How to Learn Chinese: My Top 6 Tips
Chinese (simplified Chinese: 汉语; traditional Chinese: 漢語; pinyin: Hànyǔ or also 中文; Zhōngwén, especially for the written language) is a group of language varieties spoken by the ethnic Han Chinese majority and many minority ethnic groups in Greater China that form the Sinitic branch of the Sino-Tibetan languages. Approximately 1.3 billion people (or roughly 16% of the world’s population) use a form of Chinese as their primary language.
Let's now go over a few sure to work tips!
Set realistic, achievable, measurable, firm goals!
In order to be successful at learning Chinese, you would need to define a few critical parameters for yourself. Identify the reasons that can compel you to stay dedicated and recognize how much that means to you! Is it just for the sake of knowledge or do you have a dire need for it? Is it business Chinese, a job or to communicate with your in-laws?
Be selective about exercises you want to practise, screen chapters in a book you plan to go over, decide on the number of words you want to master each day (rather than an unmeasurable goal like improving my handwriting!). The more detailed you are, the better. It will help you sail through the busy days, or on days you don’t feel like studying!
Define Short-term and Long-term Goals for your learning.
Devise a comprehensive learning plan, where you map language learning topics with the time required to learn them, in a realistic, not idealistic manner under short term and long term plans and evaluate the best approach you can take, to ensure you follow the learning plan, as devised. Assess the amount of time you can invest in. You could choose if you want to target your understanding of Chinese speech in news, radio, documentaries under a short term plan. Study consistently using the Pomodoro technique, a few minutes multiple times a day rather, cramming it for 6-7 hours on the weekend. Your daily schedule should cater to your goals and learning style.
Select the dialect you want to learn Mandarin or Cantonese
Mandarin is the dominant dialect in Mainland China, Taiwan, areas of Singapore and increasingly in Hong Kong. Cantonese is, however, the main language spoken in Chinese communities in the United States, followed closely by Mandarin Chinese which is far easier than Cantonese due to fewer tones to master.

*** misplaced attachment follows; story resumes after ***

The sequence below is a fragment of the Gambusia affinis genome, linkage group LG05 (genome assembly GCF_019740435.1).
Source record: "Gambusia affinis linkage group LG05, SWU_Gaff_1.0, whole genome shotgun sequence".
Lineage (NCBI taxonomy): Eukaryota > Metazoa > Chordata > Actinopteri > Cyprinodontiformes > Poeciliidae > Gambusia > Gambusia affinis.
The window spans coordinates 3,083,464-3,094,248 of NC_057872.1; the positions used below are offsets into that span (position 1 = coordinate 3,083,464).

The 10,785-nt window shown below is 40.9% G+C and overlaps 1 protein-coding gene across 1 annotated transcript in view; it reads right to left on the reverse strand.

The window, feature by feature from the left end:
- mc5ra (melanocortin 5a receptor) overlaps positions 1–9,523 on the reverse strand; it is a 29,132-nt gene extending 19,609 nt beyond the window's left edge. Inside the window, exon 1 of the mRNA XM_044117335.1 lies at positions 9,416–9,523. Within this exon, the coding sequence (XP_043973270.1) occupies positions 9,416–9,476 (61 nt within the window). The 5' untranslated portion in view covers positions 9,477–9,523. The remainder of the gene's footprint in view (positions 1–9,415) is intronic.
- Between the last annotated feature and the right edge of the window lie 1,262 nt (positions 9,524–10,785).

Listen to as many audio resources of the dialect you choose.
Focus on listening to Chinese to get a hang of the Chinese speech, pitch, tone, accent, speed, rhythm and to effectively train your ear to get used to sounds and identify Chinese when exposed to the language anywhere. Look through the transcript after playing it multiple times to assess your hearing.
Yes, every new language would sound nothing more than some noise at the beginning – unfamiliar, confusing, and baffling! So familiarize yourself with the individual sounds of the language, to learn to differentiate words from each other, and to have a few words and phrases resonating in your brain.
Read along and read aloud.
After multiple listening sessions, it’s time to follow the shadowing technique.
Develop a sense of how words are spoken, where the speaker stops to breathe, and what words are conjoined and spoken together. Read the transcript loud, along with the audio, speaking the words correctly, aping the accent as you speak! Learning characters would not be sensible if you don’t have any sense of the words, to begin with. You will get to learn the characters eventually so, you could skip the characters in the beginning; instead, try to get a little momentum in the language. Familiarize yourself with the Chinese characters, learn Pinyin and memorise them diligently, learning a few, at a time, consistently every day. Read whatever you can get your hands on. Articles, news, blogs of interest on subjects of your choice such as food, fashion, travel etcetera. Introduce yourself to learning Chinese culture, history, beliefs, religion, value system, way of life, socially and legally acceptable and unacceptable behaviour. Keep a Chinese dictionary handy. You could also any reliable online dictionary(ies). Use Spaced Repetition System apps such as Memrise or Anki to enhance the quality of your learning. You could either use the existing flashcards or create your own. Shorter repetitive content is better than crammed monotonous learning!
Chinese study requires more than adequate time to master. Therefore without a lot of effort and time, a learner may not see any results. And since the definition of a lot varies from person to person despite the effort and time it may not be working! I, therefore, suggest interested students choose Multibhashi along with other internet aids to master the language fast.
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